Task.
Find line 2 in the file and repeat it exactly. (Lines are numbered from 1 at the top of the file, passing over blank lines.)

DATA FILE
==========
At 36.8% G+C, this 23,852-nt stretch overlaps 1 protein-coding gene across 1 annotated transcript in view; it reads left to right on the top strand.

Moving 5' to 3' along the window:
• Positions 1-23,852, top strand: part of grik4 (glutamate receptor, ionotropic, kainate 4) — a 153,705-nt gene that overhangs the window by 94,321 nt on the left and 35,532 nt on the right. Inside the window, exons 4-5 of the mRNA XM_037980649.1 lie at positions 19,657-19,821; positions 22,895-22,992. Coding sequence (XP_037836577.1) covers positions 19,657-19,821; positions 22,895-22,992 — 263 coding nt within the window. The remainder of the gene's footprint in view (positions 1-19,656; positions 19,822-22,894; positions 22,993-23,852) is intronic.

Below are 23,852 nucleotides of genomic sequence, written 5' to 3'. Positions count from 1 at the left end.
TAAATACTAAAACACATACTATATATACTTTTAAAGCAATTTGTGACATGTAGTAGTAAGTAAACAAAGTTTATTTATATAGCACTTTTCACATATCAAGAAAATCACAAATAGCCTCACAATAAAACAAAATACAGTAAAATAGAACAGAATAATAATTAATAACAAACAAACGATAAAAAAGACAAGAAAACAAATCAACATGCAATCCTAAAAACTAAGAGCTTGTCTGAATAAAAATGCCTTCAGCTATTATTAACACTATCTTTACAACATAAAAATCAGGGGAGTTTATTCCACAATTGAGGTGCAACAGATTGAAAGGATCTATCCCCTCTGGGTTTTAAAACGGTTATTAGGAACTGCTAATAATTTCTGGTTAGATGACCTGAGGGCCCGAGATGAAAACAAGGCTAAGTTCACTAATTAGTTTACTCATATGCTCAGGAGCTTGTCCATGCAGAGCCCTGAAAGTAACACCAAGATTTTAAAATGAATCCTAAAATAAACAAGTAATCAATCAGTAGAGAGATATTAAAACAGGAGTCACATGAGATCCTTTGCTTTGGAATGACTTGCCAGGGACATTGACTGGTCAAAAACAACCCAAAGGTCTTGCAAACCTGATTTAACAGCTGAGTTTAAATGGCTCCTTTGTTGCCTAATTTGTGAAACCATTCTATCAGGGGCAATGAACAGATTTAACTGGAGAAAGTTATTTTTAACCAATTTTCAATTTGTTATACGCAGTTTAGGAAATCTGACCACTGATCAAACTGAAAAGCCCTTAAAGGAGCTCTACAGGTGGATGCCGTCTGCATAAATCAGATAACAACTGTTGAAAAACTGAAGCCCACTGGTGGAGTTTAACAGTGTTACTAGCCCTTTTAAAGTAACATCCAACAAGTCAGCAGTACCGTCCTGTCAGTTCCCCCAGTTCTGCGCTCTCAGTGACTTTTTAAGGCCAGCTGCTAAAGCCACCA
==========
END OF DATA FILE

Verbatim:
Moving 5' to 3' along the window: